August 31, 2016
Like Christmas with no gifts, this is Labor Day with no good jobs – at least not for the near record number of jobless Americans who want them. Average hourly wages have barely budged since the recession ended four years ago.
So this week count on the administration to airbrush its record and both presidential candidates to show how they would create the good jobs the president has not.
The Left, offering welfare payments and job training, blames U.S. companies for taking high-wage jobs offshore in search of cheaper labor and lower tax rates. But like German philosophers, they are looking to the clouds for what lies at their feet.
Conveniently they ignore the more compelling and surprising reason why good jobs are disappearing: the deliberate decision to kill them. Simply put, regulatory policies that destroy employers also destroy the jobs they create.
A new analysis by the King University School of Business and Economics shows the real culprit has been federal policy, not market conditions, that enfeebled the coal industry and coal communities. The conclusion from the Bristol, Tennessee university, confirming earlier findings from Duke University’s Nicholas School, exposes one of the biggest cover ups in modern industrial history – the regulatory impact on job creation.
The coal industry offers a stark example. Since 2011, when EPA’s Mercury and Air Toxics Rule began the closure of about 60 GW of coal-based power, the coal industry lost more than 67,000 of the highest wage jobs in the country, paying an average of $83,700 with excellent benefits. Add another 300,000 jobs lost in the supply chain – from railroads to equipment manufacturers – and it is understandable why angry voters are saying “Washington, we have a problem.”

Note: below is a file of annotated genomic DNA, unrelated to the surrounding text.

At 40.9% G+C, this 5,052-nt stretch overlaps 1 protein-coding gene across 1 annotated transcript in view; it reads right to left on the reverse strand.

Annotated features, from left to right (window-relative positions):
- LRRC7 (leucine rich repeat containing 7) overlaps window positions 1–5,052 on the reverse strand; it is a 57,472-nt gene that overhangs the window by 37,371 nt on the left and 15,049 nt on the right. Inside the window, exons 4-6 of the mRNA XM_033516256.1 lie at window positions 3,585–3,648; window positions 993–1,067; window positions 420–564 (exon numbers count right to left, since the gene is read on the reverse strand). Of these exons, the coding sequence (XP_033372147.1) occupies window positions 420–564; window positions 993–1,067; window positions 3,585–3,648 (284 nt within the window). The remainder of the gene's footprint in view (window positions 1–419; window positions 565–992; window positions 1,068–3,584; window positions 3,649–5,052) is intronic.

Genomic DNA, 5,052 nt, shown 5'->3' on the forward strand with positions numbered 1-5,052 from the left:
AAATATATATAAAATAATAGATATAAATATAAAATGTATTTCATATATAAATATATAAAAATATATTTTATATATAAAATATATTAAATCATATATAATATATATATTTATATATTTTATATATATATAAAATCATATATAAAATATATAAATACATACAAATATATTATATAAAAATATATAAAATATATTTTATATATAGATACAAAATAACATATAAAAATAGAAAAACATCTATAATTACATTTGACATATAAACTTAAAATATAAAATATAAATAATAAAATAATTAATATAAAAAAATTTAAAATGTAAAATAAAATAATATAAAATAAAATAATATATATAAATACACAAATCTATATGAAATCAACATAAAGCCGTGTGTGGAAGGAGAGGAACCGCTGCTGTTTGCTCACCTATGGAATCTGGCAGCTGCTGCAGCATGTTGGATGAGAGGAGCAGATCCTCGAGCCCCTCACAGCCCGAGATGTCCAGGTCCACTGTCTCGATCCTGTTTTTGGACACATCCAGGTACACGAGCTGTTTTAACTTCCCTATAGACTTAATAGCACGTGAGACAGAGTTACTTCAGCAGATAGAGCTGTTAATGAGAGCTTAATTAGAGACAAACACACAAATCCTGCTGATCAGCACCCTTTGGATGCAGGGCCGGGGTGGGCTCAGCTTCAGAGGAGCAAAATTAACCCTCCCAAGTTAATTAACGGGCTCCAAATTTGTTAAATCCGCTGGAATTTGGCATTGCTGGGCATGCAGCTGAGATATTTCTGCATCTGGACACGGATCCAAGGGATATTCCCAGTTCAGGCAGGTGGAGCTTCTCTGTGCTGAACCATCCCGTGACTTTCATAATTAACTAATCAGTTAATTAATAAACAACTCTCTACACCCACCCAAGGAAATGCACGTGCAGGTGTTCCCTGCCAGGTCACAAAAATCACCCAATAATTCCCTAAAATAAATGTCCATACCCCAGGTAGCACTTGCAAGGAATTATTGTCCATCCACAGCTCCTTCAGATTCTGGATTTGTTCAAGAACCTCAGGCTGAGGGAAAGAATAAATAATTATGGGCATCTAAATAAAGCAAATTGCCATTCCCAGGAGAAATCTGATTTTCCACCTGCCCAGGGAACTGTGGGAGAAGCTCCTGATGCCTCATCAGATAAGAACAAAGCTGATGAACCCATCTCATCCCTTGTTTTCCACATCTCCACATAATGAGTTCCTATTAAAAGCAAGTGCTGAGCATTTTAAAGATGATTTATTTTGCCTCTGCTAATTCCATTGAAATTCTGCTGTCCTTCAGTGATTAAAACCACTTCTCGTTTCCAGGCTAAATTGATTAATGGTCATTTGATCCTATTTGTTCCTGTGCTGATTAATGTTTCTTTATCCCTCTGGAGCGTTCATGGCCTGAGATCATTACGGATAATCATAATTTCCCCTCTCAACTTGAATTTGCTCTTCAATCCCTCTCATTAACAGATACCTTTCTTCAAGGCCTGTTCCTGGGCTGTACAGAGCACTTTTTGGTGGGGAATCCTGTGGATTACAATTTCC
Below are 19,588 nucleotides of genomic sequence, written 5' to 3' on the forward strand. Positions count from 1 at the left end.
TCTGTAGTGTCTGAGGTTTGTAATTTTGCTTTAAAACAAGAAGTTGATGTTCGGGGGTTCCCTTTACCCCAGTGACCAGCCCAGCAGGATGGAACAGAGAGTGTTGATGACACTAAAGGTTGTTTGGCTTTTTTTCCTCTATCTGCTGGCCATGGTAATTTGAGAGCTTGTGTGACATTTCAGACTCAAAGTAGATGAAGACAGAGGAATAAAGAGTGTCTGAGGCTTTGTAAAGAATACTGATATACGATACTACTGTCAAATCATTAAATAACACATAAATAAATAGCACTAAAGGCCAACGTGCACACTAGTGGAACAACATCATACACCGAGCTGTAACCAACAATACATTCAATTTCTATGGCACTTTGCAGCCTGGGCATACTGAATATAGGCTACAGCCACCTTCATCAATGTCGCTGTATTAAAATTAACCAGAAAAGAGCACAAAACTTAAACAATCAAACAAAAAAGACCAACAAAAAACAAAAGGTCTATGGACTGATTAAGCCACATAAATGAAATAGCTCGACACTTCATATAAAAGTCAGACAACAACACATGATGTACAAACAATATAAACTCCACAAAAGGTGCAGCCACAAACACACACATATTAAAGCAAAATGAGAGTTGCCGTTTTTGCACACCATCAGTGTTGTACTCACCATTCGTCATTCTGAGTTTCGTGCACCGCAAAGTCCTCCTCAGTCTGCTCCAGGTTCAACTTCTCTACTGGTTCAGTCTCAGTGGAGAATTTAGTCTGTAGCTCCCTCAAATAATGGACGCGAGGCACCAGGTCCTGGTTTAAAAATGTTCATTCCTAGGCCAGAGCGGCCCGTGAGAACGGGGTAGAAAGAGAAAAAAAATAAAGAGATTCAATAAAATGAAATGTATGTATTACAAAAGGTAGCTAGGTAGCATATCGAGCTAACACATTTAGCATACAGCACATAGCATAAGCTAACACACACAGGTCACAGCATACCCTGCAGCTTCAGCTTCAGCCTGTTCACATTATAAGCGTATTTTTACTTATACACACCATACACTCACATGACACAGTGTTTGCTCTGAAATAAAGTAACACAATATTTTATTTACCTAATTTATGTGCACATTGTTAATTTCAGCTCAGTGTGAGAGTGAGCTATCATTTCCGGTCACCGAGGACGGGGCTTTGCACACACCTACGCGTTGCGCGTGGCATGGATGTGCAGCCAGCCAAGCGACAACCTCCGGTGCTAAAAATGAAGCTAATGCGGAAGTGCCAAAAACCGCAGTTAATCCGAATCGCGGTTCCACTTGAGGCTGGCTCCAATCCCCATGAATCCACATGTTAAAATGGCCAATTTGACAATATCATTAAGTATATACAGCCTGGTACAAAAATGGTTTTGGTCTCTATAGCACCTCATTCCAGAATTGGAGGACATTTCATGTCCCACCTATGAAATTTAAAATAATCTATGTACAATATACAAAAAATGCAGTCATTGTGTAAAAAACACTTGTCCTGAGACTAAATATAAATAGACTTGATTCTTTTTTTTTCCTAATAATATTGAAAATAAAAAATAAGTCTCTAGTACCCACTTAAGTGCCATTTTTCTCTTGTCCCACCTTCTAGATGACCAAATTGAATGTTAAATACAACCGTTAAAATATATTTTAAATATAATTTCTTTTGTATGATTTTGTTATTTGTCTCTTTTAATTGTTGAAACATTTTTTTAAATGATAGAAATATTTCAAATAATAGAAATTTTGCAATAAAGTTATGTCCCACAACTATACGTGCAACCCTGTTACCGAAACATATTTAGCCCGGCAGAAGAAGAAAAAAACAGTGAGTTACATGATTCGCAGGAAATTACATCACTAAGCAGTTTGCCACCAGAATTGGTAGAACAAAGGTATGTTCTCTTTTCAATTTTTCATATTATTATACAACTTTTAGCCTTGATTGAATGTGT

Market conditions have certainly impacted coal employment. But equally undeniable is that recent regulatory policies have massively aggravated competitive conditions for the industry. A greater toll on good jobs is still to come from regulations in the pipeline. So before showering welfare dollars on distressed communities and giving federal job training to mid-career coal miners idled by regulations aimed at their employers, our next president can help make Labor Day 2017 worth celebrating by stopping these regulations.
EPA’s Clean Power Plan – total job losses forecast by 2035 exceed 200,000. (EVA) thanks to higher wholesale power costs feeding through the economy and capital costs to replace lost generating capacity.
OSM’s Stream Protection Rule – between 112,757 and up to 280,800 direct and indirect jobs at risk, of which up to 40,000 will be miners, from this massive re-write of 475 existing rules that threatens to render over half of the nation’s coal resource uneconomic to mine.
Interior Department’s Federal Coal Lease Moratorium – puts at risk 15,000 mining jobs plus another 60,000 throughout the supply chain, depriving states and taxpayers of revenue and halting production from the source of 40 percent of the nation’s coal.